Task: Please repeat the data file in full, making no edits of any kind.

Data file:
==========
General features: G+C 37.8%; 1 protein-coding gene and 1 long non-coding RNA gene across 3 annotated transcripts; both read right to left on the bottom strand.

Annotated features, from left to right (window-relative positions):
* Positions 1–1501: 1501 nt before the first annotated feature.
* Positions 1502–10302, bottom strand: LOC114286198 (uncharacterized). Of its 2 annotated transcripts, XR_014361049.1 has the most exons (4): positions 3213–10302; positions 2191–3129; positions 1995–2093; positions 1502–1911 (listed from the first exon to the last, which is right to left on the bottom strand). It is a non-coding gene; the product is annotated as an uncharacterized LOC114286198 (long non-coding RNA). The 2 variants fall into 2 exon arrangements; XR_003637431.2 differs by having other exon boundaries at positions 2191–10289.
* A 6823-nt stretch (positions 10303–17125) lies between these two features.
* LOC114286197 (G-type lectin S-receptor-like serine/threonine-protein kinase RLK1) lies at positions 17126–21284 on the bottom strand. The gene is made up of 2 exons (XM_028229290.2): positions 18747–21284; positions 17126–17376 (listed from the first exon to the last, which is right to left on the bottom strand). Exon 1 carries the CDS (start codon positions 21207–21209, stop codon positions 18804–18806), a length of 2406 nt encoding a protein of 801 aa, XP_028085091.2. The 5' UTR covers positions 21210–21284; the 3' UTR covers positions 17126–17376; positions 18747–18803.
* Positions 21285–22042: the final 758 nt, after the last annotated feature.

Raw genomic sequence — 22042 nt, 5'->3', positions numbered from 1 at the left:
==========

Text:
General features: G+C 37.8%; 1 protein-coding gene and 1 long non-coding RNA gene across 3 annotated transcripts; both read right to left on the bottom strand.

Annotated features, from left to right (window-relative positions):
* Positions 1–1501: 1501 nt before the first annotated feature.
* Positions 1502–10302, bottom strand: LOC114286198 (uncharacterized). Of its 2 annotated transcripts, XR_014361049.1 has the most exons (4): positions 3213–10302; positions 2191–3129; positions 1995–2093; positions 1502–1911 (listed from the first exon to the last, which is right to left on the bottom strand). It is a non-coding gene; the product is annotated as an uncharacterized LOC114286198 (long non-coding RNA). The 2 variants fall into 2 exon arrangements; XR_003637431.2 differs by having other exon boundaries at positions 2191–10289.
* A 6823-nt stretch (positions 10303–17125) lies between these two features.
* LOC114286197 (G-type lectin S-receptor-like serine/threonine-protein kinase RLK1) lies at positions 17126–21284 on the bottom strand. The gene is made up of 2 exons (XM_028229290.2): positions 18747–21284; positions 17126–17376 (listed from the first exon to the last, which is right to left on the bottom strand). Exon 1 carries the CDS (start codon positions 21207–21209, stop codon positions 18804–18806), a length of 2406 nt encoding a protein of 801 aa, XP_028085091.2. The 5' UTR covers positions 21210–21284; the 3' UTR covers positions 17126–17376; positions 18747–18803.
* Positions 21285–22042: the final 758 nt, after the last annotated feature.

Raw genomic sequence — 22042 nt, 5'->3', positions numbered from 1 at the left: